IRAN has said it is prepared to make an offer to major powers in talks on its nuclear programme.
The move came after the US proposed limited sanctions relief in return for a halt to the most controversial work.
The first meeting in eight months between Iran and the five permanent members of the United Nations Security Council plus Germany took place yesterday in a bid to resolve a dispute that threatens to trigger another war in the Middle East.
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Iran has used the last eight months to expand activity the West suspects is aimed at enabling it to build a nuclear bomb, something Israel has suggested it will prevent by force if diplomacy fails.
The negotiations in the Kazakhstan city of Almaty were expected to run through yesterday and today.
However, with the Islamic Republic's political elite preoccupied with worsening infighting before a presidential election in June, few believe the meeting will yield a quick breakthrough.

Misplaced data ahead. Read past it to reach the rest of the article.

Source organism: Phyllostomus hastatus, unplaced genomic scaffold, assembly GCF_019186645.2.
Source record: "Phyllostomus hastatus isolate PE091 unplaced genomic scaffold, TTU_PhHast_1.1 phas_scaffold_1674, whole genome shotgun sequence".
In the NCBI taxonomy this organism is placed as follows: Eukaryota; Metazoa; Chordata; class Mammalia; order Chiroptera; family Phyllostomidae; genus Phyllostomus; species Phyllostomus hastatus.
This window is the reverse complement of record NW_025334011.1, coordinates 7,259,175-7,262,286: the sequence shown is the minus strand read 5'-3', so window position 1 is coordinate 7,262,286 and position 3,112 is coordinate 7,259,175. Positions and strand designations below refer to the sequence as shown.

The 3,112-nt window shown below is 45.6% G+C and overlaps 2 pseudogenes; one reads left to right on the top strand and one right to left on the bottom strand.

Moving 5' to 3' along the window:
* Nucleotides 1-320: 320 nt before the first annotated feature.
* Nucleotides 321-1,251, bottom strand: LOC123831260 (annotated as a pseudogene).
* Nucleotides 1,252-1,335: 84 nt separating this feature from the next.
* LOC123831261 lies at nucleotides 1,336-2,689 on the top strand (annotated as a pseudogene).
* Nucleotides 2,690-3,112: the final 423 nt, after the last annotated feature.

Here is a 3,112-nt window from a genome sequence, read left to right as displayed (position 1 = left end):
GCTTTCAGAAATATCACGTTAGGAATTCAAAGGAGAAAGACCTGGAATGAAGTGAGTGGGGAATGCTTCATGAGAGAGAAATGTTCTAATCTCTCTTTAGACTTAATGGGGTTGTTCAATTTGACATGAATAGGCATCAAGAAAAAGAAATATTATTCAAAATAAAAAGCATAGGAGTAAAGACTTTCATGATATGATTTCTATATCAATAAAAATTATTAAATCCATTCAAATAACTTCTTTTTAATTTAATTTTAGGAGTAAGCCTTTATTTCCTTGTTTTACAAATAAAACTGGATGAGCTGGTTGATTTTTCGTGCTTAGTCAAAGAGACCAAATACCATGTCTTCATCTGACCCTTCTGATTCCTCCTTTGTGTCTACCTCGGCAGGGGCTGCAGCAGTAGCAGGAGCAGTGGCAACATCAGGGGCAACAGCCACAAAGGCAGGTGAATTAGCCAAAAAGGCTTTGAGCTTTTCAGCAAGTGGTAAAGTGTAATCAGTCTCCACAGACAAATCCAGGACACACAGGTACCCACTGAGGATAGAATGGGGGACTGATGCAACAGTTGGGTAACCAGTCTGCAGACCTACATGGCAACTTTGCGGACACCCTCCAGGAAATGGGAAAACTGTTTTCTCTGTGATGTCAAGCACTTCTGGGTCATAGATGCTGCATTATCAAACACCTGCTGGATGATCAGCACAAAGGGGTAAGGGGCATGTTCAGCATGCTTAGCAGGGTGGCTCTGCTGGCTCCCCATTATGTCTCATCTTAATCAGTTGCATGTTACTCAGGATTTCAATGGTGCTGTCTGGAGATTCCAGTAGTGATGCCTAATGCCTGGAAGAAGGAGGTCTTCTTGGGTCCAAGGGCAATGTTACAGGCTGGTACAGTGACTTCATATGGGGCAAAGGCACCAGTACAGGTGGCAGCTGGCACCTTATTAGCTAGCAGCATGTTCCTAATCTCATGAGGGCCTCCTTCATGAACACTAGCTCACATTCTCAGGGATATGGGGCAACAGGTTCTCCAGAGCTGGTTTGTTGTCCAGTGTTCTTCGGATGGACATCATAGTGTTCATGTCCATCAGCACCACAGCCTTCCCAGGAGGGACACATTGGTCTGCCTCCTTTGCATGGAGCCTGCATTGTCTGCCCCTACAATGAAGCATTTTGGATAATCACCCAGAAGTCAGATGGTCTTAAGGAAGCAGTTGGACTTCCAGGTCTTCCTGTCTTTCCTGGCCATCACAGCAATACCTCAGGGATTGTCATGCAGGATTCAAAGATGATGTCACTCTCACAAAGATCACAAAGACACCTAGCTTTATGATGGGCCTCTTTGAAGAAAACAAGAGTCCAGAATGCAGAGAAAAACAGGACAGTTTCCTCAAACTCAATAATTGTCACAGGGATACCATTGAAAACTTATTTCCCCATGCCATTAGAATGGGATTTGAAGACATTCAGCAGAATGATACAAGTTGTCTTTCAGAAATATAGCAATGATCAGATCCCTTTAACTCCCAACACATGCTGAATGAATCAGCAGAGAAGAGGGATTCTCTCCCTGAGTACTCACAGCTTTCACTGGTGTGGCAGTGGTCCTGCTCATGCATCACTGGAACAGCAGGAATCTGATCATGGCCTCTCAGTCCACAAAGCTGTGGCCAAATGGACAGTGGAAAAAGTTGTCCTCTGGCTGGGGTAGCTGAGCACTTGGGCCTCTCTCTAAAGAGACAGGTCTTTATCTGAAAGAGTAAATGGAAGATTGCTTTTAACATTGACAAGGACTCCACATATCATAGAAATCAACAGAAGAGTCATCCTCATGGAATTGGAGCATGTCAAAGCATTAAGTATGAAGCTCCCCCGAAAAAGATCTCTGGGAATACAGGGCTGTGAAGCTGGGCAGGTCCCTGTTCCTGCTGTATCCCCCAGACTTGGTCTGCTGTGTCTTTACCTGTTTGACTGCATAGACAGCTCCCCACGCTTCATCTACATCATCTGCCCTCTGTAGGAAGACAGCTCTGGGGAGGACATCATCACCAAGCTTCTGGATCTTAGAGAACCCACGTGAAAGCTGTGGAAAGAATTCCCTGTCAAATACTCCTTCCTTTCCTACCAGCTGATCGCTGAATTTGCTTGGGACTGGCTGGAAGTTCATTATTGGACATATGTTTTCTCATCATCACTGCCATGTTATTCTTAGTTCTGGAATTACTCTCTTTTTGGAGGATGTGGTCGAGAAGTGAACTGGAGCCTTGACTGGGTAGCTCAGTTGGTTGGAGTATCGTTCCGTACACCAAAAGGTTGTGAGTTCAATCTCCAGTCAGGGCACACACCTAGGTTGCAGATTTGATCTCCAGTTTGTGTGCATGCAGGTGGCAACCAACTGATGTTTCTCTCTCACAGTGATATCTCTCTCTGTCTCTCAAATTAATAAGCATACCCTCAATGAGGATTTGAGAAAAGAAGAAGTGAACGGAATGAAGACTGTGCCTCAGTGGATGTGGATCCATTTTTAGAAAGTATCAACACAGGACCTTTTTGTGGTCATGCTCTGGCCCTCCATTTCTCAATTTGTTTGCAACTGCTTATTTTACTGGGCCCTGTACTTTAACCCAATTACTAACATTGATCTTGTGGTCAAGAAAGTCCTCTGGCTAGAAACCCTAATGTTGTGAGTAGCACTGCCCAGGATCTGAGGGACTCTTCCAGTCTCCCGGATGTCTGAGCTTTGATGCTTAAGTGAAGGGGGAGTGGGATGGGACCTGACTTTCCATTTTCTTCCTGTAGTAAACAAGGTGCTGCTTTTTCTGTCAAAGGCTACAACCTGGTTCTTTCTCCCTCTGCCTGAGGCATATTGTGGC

"It is clear nobody expects to come from Almaty with a fully done deal," a spokesman for the European Union's foreign policy chief Catherine Ashton, who oversees contacts with Iran on behalf of world powers, said shortly after talks started.
A US official said the powers' updated offer to Iran would take into account its recent nuclear advances, but also take "some steps in the sanctions arena".
This would address some of Iran's concerns but not meet its demand that all sanctions be lifted, the official said.
In Almaty, a source close to the Iranian negotiating team said Iran would put up a counterproposal.
The source said: "Depending on what proposal we receive, we will present our own proposal of the same weight. The continuation of talks depends on how this exchange of proposals goes forward."